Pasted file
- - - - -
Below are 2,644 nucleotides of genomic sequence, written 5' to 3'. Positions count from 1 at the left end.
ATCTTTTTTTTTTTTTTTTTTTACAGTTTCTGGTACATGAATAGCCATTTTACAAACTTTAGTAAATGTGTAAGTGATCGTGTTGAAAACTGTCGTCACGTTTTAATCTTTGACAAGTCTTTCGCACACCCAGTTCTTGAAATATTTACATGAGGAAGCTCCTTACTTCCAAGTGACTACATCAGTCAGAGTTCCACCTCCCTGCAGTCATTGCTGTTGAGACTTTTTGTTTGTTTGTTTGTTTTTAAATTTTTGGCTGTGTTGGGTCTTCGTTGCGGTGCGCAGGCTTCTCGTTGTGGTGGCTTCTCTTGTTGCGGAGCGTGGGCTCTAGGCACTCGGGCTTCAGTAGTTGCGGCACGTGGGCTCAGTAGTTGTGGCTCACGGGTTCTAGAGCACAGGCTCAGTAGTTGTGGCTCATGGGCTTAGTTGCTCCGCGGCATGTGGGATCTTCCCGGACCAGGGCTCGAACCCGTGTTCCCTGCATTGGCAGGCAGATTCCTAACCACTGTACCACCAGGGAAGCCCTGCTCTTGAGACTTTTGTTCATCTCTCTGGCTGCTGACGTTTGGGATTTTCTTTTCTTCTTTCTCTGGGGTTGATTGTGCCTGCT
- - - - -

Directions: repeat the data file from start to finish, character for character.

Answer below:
Below are 2,644 nucleotides of genomic sequence, written 5' to 3'. Positions count from 1 at the left end.
ATCTTTTTTTTTTTTTTTTTTTACAGTTTCTGGTACATGAATAGCCATTTTACAAACTTTAGTAAATGTGTAAGTGATCGTGTTGAAAACTGTCGTCACGTTTTAATCTTTGACAAGTCTTTCGCACACCCAGTTCTTGAAATATTTACATGAGGAAGCTCCTTACTTCCAAGTGACTACATCAGTCAGAGTTCCACCTCCCTGCAGTCATTGCTGTTGAGACTTTTTGTTTGTTTGTTTGTTTTTAAATTTTTGGCTGTGTTGGGTCTTCGTTGCGGTGCGCAGGCTTCTCGTTGTGGTGGCTTCTCTTGTTGCGGAGCGTGGGCTCTAGGCACTCGGGCTTCAGTAGTTGCGGCACGTGGGCTCAGTAGTTGTGGCTCACGGGTTCTAGAGCACAGGCTCAGTAGTTGTGGCTCATGGGCTTAGTTGCTCCGCGGCATGTGGGATCTTCCCGGACCAGGGCTCGAACCCGTGTTCCCTGCATTGGCAGGCAGATTCCTAACCACTGTACCACCAGGGAAGCCCTGCTCTTGAGACTTTTGTTCATCTCTCTGGCTGCTGACGTTTGGGATTTTCTTTTCTTCTTTCTCTGGGGTTGATTGTGCCTGCT